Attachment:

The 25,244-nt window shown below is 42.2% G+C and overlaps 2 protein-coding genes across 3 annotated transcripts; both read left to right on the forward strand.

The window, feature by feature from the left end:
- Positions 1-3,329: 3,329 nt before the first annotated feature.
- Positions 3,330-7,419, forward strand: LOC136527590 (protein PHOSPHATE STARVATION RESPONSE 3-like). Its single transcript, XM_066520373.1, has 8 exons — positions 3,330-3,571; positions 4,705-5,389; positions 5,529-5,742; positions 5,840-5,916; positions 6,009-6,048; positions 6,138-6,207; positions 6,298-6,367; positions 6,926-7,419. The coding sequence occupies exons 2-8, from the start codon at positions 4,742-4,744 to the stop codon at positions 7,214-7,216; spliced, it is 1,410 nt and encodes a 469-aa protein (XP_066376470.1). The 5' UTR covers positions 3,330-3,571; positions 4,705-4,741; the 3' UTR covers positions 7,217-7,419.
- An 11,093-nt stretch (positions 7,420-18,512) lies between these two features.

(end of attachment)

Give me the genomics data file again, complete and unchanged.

The 25,244-nt window shown below is 42.2% G+C and overlaps 2 protein-coding genes across 3 annotated transcripts; both read left to right on the forward strand.

The window, feature by feature from the left end:
- Positions 1-3,329: 3,329 nt before the first annotated feature.
- Positions 3,330-7,419, forward strand: LOC136527590 (protein PHOSPHATE STARVATION RESPONSE 3-like). Its single transcript, XM_066520373.1, has 8 exons — positions 3,330-3,571; positions 4,705-5,389; positions 5,529-5,742; positions 5,840-5,916; positions 6,009-6,048; positions 6,138-6,207; positions 6,298-6,367; positions 6,926-7,419. The coding sequence occupies exons 2-8, from the start codon at positions 4,742-4,744 to the stop codon at positions 7,214-7,216; spliced, it is 1,410 nt and encodes a 469-aa protein (XP_066376470.1). The 5' UTR covers positions 3,330-3,571; positions 4,705-4,741; the 3' UTR covers positions 7,217-7,419.
- An 11,093-nt stretch (positions 7,420-18,512) lies between these two features.